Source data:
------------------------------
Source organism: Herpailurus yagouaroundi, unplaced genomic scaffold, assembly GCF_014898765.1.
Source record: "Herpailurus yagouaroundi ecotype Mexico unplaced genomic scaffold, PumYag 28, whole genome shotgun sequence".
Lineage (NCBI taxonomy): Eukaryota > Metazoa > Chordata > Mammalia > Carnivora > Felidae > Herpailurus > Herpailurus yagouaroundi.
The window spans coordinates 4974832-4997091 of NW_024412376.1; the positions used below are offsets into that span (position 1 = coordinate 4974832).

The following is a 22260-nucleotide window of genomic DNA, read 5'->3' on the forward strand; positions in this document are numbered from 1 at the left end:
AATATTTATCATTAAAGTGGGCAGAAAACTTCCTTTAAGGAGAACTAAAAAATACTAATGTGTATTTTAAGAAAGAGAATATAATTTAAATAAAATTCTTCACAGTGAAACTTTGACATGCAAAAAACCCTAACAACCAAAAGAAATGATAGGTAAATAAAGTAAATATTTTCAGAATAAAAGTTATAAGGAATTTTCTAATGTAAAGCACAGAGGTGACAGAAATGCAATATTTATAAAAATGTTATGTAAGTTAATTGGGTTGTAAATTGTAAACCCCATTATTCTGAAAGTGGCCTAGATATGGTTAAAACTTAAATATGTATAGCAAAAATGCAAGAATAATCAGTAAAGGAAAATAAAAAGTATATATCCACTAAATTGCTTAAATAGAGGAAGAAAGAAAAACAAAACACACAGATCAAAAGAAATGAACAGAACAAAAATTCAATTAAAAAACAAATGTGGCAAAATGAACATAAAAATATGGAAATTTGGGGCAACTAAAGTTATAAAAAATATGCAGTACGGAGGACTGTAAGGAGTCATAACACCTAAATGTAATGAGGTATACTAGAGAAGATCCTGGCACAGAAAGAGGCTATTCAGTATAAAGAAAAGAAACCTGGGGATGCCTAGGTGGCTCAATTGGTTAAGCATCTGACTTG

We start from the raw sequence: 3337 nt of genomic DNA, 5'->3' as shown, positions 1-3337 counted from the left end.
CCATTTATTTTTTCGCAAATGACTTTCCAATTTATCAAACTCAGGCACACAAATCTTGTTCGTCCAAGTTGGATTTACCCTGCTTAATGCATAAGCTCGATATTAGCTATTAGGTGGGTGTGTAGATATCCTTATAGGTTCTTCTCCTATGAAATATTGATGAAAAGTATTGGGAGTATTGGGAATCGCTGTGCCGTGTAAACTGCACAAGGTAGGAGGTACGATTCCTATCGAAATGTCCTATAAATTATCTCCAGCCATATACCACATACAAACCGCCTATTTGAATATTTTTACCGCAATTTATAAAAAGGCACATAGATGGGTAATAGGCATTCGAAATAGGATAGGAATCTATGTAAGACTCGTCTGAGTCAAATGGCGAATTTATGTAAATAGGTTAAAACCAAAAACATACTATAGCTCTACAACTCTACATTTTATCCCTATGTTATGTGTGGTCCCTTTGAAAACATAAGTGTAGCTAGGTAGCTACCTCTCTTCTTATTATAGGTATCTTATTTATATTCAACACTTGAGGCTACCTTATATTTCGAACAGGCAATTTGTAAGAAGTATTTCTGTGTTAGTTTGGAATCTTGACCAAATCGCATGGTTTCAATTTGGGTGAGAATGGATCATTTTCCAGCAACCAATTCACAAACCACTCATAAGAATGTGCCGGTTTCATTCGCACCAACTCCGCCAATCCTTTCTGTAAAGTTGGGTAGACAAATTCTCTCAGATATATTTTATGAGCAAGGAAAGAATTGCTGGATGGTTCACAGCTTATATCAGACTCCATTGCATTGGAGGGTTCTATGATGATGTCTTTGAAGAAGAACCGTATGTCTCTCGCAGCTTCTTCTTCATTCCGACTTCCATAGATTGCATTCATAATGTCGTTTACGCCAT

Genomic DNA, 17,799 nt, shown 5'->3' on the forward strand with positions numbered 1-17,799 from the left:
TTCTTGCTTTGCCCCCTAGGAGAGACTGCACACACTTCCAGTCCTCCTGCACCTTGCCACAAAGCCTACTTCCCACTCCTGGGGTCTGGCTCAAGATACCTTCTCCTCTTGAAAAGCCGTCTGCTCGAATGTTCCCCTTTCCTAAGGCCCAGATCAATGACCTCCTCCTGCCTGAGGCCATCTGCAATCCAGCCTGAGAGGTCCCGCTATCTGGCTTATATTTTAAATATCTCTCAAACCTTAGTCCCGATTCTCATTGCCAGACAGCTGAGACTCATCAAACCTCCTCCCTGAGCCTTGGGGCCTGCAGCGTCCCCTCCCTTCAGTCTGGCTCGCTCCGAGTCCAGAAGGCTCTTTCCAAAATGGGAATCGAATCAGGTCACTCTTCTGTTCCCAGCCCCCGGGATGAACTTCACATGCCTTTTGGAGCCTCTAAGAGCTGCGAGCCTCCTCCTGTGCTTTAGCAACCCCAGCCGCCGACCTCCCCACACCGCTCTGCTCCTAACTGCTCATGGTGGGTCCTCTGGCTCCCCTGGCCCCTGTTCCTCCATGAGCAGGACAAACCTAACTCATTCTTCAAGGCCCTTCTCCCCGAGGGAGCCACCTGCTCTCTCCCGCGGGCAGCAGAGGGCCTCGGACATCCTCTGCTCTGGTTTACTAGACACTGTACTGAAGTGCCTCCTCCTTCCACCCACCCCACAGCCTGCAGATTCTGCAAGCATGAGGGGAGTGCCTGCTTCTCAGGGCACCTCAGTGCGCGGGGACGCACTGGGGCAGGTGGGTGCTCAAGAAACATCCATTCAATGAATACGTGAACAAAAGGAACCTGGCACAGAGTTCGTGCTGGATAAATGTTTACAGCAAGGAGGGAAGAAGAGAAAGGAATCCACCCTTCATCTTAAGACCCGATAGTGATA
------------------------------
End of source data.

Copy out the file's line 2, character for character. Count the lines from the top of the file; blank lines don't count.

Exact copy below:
Source record: "Herpailurus yagouaroundi ecotype Mexico unplaced genomic scaffold, PumYag 28, whole genome shotgun sequence".